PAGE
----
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  1. 03 Aug '13 04:37
    In general, is it better for black pieces to be in black squares (and white in white), or is the opposite true?
  2. 03 Aug '13 07:03
    Originally posted by Quiet Crow
    In general, is it better for black pieces to be in black squares (and white in white), or is the opposite true?
    The only possible answer I could give you is that generally the bishop of a colour is stronger on its colour squares. e.g the black dark squared bishops is usually more powerful than the black light squared and the white light squared bishop is more important to white than his dark squared bishop.
  3. Subscriber Paul Leggett
    Chess Librarian
    03 Aug '13 12:09
    Originally posted by Quiet Crow
    In general, is it better for black pieces to be in black squares (and white in white), or is the opposite true?
    I would say that neither is intrinsically better- it depends on the other factors in the position.

    An excellent example is in the King's Indian Defense. Superficially, one would think that Black's dark-squared bishop is the more valuable bishop.

    However, very often Black's dark-squared bishop is the less valuable bishop, particularly in closed centers such as the Mar del Plata center.

    Black would be happy to exchange off his dark-squared bishop in such a center, while at the same time, he could give up any real hope of mounting a kingside attack if his light-squared bishop is traded off early.

    The best answer is "It depends".
  4. Subscriber Ragwort
    Ex Duris Gloria
    03 Aug '13 12:25
    Originally posted by Quiet Crow
    In general, is it better for black pieces to be in black squares (and white in white), or is the opposite true?
    I think they are much easier to see when they are on their opposite colour squares which is why I choose the "clear water" board for my games on this site.
  5. 03 Aug '13 13:02
    It is best to place your white pieces on white squares and your black pieces
    on black sqaures. Your opponent will not see them and you can sneak up on him.

    The White Square Stealth Attack.

  6. 03 Aug '13 13:40
    Originally posted by greenpawn34
    It is best to place your white pieces on white squares and your black pieces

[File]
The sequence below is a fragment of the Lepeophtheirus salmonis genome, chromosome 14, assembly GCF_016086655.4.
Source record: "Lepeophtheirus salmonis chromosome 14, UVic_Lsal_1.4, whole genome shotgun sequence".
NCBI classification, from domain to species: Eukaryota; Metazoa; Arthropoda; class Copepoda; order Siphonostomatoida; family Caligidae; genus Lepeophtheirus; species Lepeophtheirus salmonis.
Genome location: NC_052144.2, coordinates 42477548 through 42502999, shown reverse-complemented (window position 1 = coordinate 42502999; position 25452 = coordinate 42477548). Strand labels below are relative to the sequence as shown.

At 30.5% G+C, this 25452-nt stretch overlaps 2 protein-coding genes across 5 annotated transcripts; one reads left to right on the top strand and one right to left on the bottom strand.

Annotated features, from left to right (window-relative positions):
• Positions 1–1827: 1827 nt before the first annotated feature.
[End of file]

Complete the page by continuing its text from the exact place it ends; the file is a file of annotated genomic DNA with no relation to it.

on black sqaures. Your opponent will not see them and you can sneak up on him.

    I was thinking an interesting chess variant would be a cross between chess and minesweeper. You can't see your opponent's pieces directly, but the unoccupied squares next to the pieces show the sum of the values of the pieces. So an empty square adjacent to a queen and a pawn would show 10 (9+1), if there was a knight adjacent as well it would show 13, etc.

    Or something like that.

    A Q all by itself would be obvious, but when all the pieces were together it would be tricky to deduce where your opponent's pieces were hiding.
  7. Standard member RJHinds
    The Near Genius
    03 Aug '13 23:22
    Originally posted by Quiet Crow
    In general, is it better for black pieces to be in black squares (and white in white), or is the opposite true?
    I don't think you can make a general statement like that for it would depend on which piece you are referring to and which opening you are using and maybe what stage of the game you are in, etc. There are just too many factors to consider to make such a general statement on that, IMO.

    The Instructor
  8. Standard member RJHinds
    The Near Genius
    03 Aug '13 23:30
    Originally posted by aquatabby
    I was thinking an interesting chess variant would be a cross between chess and minesweeper. You can't see your opponent's pieces directly, but the unoccupied squares next to the pieces show the sum of the values of the pieces. So an empty square adjacent to a queen and a pawn would show 10 (9+1), if there was a knight adjacent as well it would show 13, etc ...[text shortened]... pieces were together it would be tricky to deduce where your opponent's pieces were hiding.
    That sounds like an interesting idea. But the game is already too complicated for me to master. That might be a challenge for those who like to exercise their brains. However, I have gotten lazy in my old age. I like to make a couple moves, take a nap to rest my brain, make a couple more moves, and take another nap, etc.

    The Instructor
  9. Standard member ChessPraxis
    Cowboy From Hell
    09 Aug '13 02:52
    Originally posted by Quiet Crow
    In general, is it better for black pieces to be in black squares (and white in white), or is the opposite true?
    Just control the whole board and don't sweat it.
  10. Standard member DeepThought
    Losing the Thread
    09 Aug '13 04:29
    Originally posted by Quiet Crow
    In general, is it better for black pieces to be in black squares (and white in white), or is the opposite true?
    It doesn't matter what colour they are, it matters how good they are.
  11. 09 Aug '13 05:18
    Originally posted by Tygert
    The only possible answer I could give you is that generally the [b]bishop of a colour is stronger on its colour squares. e.g the black dark squared bishops is usually more powerful than the black light squared and the white light squared bishop is more important to white than his dark squared bishop.[/b]
    I've always thought that, in part due to the 'third-pawn-in' weakness when a player castles kingside.